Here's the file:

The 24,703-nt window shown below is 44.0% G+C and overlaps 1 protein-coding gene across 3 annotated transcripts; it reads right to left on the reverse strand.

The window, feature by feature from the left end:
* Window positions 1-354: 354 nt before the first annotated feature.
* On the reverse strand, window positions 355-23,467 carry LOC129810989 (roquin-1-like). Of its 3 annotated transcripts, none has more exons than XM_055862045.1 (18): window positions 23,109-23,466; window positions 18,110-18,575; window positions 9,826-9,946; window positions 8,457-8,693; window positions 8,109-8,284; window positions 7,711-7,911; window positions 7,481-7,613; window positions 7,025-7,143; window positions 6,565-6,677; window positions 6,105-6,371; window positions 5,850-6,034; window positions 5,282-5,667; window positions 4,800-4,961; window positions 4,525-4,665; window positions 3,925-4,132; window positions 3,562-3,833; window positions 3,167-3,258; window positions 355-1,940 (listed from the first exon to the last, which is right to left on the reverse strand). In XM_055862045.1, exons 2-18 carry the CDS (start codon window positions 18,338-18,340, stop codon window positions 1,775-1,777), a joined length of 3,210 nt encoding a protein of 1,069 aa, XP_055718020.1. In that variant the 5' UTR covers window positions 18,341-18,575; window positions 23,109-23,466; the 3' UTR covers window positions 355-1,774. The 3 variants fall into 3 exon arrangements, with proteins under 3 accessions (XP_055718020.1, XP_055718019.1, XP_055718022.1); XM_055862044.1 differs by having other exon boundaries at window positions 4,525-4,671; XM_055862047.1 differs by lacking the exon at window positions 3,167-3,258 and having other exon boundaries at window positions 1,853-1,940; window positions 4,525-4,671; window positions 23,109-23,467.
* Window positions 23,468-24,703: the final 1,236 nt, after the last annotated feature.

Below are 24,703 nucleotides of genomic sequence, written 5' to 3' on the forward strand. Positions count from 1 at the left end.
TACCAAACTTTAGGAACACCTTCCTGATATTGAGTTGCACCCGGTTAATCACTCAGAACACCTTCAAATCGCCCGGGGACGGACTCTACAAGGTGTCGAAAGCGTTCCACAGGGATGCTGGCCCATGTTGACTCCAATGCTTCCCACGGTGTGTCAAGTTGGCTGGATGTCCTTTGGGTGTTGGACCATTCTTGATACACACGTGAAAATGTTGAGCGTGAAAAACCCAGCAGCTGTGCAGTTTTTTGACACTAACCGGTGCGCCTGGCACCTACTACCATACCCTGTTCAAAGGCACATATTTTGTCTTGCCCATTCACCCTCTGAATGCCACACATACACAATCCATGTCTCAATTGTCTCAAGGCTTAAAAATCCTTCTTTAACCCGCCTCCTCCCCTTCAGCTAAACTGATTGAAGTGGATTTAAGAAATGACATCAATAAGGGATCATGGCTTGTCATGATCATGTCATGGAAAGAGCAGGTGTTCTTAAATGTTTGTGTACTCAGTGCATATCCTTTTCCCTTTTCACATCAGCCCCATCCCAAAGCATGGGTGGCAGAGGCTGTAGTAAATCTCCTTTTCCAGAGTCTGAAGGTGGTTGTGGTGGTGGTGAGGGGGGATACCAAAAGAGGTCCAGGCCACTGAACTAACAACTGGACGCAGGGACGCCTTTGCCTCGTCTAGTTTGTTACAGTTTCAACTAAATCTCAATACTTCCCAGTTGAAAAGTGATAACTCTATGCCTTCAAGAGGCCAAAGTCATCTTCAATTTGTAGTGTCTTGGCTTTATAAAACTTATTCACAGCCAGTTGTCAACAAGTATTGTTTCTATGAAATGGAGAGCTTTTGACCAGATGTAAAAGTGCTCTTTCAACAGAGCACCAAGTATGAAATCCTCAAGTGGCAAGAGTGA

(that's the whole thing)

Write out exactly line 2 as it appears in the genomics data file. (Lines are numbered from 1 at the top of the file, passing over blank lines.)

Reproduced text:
The window, feature by feature from the left end: